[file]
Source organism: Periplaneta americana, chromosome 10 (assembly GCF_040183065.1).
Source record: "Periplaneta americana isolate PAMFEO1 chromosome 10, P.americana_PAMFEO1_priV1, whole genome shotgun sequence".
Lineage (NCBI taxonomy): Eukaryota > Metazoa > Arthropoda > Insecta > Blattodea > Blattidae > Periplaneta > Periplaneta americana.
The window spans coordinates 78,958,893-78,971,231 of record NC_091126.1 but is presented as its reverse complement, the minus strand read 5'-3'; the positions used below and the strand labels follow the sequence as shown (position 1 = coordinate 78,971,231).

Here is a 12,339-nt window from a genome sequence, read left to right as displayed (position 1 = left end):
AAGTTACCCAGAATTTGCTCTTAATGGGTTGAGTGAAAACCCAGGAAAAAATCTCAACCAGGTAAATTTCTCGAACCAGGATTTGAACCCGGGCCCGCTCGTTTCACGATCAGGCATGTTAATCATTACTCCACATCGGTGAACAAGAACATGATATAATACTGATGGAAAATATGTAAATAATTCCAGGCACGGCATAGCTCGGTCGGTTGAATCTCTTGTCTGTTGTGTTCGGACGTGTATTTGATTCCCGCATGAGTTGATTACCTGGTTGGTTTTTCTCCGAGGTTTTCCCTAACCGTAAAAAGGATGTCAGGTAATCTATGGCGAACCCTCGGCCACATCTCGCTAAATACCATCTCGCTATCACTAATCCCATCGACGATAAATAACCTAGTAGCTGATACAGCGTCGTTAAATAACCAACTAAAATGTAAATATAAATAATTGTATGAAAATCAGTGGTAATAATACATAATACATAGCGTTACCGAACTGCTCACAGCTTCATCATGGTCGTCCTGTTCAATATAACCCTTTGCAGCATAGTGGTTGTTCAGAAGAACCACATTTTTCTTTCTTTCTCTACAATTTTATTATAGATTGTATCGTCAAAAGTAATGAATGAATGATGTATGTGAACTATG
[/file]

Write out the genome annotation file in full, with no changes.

Source organism: Periplaneta americana, chromosome 10 (assembly GCF_040183065.1).
Source record: "Periplaneta americana isolate PAMFEO1 chromosome 10, P.americana_PAMFEO1_priV1, whole genome shotgun sequence".
Lineage (NCBI taxonomy): Eukaryota > Metazoa > Arthropoda > Insecta > Blattodea > Blattidae > Periplaneta > Periplaneta americana.
The window spans coordinates 78,958,893-78,971,231 of record NC_091126.1 but is presented as its reverse complement, the minus strand read 5'-3'; the positions used below and the strand labels follow the sequence as shown (position 1 = coordinate 78,971,231).

Here is a 12,339-nt window from a genome sequence, read left to right as displayed (position 1 = left end):
AAGTTACCCAGAATTTGCTCTTAATGGGTTGAGTGAAAACCCAGGAAAAAATCTCAACCAGGTAAATTTCTCGAACCAGGATTTGAACCCGGGCCCGCTCGTTTCACGATCAGGCATGTTAATCATTACTCCACATCGGTGAACAAGAACATGATATAATACTGATGGAAAATATGTAAATAATTCCAGGCACGGCATAGCTCGGTCGGTTGAATCTCTTGTCTGTTGTGTTCGGACGTGTATTTGATTCCCGCATGAGTTGATTACCTGGTTGGTTTTTCTCCGAGGTTTTCCCTAACCGTAAAAAGGATGTCAGGTAATCTATGGCGAACCCTCGGCCACATCTCGCTAAATACCATCTCGCTATCACTAATCCCATCGACGATAAATAACCTAGTAGCTGATACAGCGTCGTTAAATAACCAACTAAAATGTAAATATAAATAATTGTATGAAAATCAGTGGTAATAATACATAATACATAGCGTTACCGAACTGCTCACAGCTTCATCATGGTCGTCCTGTTCAATATAACCCTTTGCAGCATAGTGGTTGTTCAGAAGAACCACATTTTTCTTTCTTTCTCTACAATTTTATTATAGATTGTATCGTCAAAAGTAATGAATGAATGATGTATGTGAACTATG